Each year on December 1st, we join millions of individuals and organizations around the globe in commemorating World AIDS Day. The prevention of HIV/AIDS – as well as the continued care of those living with HIV – has always been a top priority for the Diverse Elders Coalition and the communities we represent.
People often ask me, “Why do we need a place for LGBT older people to live? Don’t we have enough nursing homes and retirement homes for them to use?”
So I often share the story of John, a well-to-do gay elder who was found deceased — in his welcoming, upscale retirement complex. He had stopped going to church. He had stopped playing cards and going to the clubs. He had stopped interacting with his friends.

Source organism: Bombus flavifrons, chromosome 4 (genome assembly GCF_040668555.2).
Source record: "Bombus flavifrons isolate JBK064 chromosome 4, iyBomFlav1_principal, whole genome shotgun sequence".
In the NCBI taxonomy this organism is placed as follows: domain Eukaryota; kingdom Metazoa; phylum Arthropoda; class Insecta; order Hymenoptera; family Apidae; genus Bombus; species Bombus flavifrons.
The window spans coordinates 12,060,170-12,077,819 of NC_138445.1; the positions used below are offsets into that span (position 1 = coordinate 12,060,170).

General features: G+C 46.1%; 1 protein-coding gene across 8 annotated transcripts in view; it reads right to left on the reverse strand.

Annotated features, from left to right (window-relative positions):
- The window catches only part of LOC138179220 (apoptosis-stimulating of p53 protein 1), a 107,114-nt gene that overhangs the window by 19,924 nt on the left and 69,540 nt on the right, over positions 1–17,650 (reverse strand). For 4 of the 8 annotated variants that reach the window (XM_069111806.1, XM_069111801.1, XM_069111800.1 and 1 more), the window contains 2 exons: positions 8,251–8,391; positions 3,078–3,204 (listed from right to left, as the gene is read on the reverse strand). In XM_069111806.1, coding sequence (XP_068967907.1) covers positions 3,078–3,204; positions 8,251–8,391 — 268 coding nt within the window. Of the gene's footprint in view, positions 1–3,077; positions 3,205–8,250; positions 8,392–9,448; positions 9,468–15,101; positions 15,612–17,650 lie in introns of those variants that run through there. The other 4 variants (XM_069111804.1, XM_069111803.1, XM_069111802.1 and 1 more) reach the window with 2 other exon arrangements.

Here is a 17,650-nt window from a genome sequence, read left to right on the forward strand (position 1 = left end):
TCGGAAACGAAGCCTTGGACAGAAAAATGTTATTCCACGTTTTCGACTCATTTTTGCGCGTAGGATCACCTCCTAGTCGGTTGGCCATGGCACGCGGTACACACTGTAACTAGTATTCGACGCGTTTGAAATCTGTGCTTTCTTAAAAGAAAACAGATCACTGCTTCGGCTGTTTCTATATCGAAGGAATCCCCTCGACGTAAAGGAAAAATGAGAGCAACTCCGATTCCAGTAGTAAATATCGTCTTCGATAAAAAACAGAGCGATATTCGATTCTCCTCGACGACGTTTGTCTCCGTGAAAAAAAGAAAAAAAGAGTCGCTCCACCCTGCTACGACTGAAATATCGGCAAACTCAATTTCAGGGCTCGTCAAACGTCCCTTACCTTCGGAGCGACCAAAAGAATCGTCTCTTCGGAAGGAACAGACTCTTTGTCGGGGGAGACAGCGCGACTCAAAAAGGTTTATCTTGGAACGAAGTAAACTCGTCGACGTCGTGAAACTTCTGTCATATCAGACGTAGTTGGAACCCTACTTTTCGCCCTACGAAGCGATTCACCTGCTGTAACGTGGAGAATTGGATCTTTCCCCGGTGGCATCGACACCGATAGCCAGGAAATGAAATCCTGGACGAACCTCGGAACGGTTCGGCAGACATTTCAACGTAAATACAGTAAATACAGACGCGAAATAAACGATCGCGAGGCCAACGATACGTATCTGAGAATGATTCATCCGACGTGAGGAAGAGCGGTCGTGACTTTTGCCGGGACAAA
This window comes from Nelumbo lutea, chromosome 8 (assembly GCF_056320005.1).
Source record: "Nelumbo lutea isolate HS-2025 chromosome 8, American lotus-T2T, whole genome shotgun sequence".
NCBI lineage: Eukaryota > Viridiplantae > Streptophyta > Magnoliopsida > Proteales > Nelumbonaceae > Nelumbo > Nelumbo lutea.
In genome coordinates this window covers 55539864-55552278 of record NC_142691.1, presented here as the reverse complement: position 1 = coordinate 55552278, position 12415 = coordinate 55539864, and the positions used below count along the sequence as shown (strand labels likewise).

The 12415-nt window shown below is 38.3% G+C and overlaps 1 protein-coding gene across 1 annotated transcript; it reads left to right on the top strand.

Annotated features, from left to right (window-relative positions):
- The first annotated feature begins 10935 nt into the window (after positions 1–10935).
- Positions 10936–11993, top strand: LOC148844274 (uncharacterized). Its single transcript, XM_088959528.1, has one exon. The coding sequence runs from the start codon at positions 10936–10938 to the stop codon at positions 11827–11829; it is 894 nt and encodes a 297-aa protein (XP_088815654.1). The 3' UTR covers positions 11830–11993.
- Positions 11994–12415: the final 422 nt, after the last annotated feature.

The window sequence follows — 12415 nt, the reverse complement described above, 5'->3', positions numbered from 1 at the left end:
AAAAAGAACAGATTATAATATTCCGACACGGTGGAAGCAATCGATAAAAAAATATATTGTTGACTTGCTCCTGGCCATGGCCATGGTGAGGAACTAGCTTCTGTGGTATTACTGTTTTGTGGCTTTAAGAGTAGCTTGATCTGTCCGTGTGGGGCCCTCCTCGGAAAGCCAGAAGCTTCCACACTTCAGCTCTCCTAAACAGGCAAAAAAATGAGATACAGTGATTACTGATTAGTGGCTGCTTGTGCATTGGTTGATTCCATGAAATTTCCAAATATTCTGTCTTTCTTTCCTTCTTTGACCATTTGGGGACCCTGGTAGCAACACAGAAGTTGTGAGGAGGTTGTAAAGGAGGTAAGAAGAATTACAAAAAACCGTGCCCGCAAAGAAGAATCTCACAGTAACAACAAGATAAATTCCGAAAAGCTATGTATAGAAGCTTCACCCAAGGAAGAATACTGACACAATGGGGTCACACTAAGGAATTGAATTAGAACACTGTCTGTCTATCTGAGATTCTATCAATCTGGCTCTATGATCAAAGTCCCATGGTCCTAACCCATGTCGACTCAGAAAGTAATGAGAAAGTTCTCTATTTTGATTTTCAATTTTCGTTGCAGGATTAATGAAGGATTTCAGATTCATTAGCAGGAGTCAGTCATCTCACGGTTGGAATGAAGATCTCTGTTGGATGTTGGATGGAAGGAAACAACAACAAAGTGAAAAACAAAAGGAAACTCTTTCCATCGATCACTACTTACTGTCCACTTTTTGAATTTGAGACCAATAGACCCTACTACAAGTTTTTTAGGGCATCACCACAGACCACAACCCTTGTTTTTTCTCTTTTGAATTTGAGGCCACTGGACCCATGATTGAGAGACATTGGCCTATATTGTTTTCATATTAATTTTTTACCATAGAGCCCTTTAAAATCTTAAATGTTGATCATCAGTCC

Or I sometimes share the sorrow of my older friend, Helen, who after the death of her partner, was asked by her partner’s siblings to leave the.... Read More
Commemorating National HIV/AIDS and Aging Awareness Day 2016
Each year on September 18th, we commemorate National HIV/AIDS and Aging Awareness Day, a chance to recognize that HIV/AIDS impacts people of all ages, including adults over 50. In fact, by the year 2020, more than 70% of people living with HIV in the United States will be age 50 or older, and 18% of new HIV diagnoses occur among people over 50. It is important to promote both HIV prevention among older adults as well as support the health and social needs of those who are living with the disease.
The Diverse Elders Coalition has a number of resources available on our website.... Read More